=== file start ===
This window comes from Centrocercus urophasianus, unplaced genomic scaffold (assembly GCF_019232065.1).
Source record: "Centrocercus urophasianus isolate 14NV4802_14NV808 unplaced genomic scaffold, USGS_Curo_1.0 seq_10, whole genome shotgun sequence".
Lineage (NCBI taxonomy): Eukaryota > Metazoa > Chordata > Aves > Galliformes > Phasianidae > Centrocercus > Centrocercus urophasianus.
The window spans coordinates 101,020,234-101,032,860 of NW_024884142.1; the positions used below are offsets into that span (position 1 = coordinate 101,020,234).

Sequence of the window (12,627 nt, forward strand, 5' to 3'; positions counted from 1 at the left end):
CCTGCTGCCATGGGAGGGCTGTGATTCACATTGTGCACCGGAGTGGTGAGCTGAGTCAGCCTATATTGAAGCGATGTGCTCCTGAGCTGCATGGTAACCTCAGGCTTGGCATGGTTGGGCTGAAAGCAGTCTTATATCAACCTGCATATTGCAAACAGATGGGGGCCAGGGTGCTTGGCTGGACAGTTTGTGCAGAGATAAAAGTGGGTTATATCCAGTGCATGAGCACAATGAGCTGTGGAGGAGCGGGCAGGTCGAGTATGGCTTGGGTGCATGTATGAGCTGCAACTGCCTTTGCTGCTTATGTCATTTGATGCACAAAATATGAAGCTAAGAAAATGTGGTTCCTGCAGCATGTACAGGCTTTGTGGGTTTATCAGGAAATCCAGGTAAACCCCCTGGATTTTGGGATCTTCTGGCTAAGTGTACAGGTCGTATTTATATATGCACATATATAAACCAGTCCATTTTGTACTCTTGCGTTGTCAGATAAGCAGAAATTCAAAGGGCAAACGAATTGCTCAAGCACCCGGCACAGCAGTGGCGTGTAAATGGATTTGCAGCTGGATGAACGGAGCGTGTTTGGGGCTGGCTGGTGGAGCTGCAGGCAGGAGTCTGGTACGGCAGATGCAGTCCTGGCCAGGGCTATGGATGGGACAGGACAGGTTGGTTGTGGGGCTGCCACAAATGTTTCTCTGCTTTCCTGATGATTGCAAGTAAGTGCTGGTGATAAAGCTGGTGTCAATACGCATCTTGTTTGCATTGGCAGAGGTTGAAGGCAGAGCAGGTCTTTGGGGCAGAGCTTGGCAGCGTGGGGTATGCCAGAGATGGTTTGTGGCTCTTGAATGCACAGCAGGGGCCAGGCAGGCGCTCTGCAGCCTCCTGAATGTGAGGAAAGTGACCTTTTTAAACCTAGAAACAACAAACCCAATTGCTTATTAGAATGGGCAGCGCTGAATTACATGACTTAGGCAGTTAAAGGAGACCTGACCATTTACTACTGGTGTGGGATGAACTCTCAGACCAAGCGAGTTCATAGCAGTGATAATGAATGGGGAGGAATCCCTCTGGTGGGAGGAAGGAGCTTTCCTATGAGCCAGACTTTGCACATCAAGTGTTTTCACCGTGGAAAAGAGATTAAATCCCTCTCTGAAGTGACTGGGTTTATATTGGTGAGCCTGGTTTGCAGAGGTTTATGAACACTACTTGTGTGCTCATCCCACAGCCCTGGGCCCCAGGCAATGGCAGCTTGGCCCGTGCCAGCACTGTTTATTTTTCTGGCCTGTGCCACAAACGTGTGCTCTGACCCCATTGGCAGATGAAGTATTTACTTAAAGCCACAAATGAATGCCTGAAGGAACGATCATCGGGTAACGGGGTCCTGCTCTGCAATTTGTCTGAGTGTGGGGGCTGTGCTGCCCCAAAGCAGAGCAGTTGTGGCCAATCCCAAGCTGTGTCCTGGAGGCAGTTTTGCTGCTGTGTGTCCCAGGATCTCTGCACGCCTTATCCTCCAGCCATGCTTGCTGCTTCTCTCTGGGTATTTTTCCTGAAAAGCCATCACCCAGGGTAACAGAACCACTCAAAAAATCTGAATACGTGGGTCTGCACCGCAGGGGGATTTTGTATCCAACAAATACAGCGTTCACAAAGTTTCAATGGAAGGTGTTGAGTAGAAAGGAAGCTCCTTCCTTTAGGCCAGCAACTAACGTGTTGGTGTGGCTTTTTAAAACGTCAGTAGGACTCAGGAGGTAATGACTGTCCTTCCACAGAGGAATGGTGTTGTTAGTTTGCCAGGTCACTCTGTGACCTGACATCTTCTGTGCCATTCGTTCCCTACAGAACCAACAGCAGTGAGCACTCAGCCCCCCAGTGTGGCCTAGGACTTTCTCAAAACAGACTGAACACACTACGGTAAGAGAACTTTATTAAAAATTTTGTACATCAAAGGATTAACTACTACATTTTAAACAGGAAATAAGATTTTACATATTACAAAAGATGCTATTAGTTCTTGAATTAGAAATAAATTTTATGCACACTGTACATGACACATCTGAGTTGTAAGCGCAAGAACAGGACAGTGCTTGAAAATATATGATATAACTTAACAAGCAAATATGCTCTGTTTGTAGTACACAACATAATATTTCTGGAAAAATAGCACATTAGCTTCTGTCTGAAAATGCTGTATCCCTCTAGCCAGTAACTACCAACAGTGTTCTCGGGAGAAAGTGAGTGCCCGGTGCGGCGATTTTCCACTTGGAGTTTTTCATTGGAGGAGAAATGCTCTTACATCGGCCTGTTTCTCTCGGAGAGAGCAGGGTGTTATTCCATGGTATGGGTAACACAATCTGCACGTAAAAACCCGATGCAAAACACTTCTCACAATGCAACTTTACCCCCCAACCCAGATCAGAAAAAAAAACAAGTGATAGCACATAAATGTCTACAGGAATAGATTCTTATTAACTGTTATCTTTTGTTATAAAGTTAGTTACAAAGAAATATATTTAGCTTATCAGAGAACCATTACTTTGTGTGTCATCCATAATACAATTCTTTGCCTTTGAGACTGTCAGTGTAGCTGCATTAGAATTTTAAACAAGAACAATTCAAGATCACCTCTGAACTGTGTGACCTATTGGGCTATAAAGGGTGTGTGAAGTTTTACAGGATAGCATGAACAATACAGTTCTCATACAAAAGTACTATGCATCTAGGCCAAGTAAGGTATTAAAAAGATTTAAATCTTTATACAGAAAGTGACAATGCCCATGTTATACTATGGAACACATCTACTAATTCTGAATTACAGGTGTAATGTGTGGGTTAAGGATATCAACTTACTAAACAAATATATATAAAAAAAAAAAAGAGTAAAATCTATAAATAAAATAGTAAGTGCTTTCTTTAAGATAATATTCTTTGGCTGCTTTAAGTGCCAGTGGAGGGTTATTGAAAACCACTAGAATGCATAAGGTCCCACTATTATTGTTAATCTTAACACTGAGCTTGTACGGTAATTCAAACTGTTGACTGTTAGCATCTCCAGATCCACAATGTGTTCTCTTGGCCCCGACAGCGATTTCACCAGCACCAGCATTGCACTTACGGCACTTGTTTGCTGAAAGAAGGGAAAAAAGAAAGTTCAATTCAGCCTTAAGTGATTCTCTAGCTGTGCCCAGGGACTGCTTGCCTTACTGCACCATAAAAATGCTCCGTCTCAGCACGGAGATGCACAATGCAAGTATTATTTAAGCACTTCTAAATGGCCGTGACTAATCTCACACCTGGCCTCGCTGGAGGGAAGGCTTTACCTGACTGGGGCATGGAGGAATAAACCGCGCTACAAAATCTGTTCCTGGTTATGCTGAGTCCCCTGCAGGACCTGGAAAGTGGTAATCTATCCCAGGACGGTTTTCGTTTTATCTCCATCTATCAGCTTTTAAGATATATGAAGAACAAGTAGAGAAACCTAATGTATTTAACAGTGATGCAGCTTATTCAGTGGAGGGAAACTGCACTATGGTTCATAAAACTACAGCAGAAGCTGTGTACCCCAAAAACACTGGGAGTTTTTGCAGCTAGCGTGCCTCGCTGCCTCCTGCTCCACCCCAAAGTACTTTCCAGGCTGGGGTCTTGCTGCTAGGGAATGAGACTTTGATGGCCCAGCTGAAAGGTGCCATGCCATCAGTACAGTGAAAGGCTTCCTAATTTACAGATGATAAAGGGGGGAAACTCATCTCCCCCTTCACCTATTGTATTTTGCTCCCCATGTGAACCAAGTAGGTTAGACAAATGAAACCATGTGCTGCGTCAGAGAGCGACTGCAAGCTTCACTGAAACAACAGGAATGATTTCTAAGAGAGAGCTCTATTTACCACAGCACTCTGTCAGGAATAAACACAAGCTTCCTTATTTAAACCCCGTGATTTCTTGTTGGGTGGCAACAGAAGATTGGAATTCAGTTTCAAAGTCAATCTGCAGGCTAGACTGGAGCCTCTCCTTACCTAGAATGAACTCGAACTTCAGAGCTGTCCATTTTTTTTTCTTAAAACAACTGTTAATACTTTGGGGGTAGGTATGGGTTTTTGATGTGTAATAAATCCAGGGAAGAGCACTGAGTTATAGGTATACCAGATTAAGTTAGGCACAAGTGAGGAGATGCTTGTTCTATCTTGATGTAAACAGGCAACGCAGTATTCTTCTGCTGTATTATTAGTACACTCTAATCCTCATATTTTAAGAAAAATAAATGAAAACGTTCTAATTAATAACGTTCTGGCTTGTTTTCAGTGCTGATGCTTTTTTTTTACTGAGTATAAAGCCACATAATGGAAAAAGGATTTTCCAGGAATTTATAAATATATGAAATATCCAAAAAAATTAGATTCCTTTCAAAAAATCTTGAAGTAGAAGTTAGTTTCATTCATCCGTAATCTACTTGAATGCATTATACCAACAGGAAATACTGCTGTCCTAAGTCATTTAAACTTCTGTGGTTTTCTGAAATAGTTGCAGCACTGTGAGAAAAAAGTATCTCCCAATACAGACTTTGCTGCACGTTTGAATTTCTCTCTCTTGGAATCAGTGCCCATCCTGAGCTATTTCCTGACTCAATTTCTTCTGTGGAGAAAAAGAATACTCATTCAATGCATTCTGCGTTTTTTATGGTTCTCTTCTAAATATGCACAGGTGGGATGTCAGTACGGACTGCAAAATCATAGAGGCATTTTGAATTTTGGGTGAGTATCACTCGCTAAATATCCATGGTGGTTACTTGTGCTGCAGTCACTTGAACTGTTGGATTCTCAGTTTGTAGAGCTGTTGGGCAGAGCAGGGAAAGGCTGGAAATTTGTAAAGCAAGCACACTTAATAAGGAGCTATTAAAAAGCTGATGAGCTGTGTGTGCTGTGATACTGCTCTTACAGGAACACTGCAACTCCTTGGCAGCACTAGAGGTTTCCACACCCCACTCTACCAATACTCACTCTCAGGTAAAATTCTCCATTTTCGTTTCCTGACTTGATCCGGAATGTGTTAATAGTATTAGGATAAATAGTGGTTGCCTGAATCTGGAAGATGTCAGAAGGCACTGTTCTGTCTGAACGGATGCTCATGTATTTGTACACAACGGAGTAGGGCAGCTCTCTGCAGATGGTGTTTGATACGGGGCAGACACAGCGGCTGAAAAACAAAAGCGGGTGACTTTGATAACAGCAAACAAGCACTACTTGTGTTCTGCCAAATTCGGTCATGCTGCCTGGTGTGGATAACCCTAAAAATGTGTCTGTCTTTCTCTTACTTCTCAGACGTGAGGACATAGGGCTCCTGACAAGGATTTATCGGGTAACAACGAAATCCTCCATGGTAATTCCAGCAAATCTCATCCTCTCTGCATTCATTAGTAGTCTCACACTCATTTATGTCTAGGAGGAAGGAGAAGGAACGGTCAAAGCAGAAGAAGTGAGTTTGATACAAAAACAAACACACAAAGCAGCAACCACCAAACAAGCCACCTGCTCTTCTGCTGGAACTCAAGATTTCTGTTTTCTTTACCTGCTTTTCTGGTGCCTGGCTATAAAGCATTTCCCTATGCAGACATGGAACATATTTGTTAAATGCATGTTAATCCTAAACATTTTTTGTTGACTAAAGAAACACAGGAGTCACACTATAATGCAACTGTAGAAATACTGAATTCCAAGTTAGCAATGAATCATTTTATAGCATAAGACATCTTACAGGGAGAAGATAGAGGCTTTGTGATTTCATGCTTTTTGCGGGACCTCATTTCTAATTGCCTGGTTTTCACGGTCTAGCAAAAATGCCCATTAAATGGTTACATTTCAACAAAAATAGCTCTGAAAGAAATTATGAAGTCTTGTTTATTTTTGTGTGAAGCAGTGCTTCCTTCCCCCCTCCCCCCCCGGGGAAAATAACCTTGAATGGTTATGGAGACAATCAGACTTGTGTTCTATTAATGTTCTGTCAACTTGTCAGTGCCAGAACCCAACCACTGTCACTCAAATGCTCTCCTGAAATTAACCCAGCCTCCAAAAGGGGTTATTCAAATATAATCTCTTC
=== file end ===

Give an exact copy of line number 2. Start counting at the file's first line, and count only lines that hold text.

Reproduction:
Source record: "Centrocercus urophasianus isolate 14NV4802_14NV808 unplaced genomic scaffold, USGS_Curo_1.0 seq_10, whole genome shotgun sequence".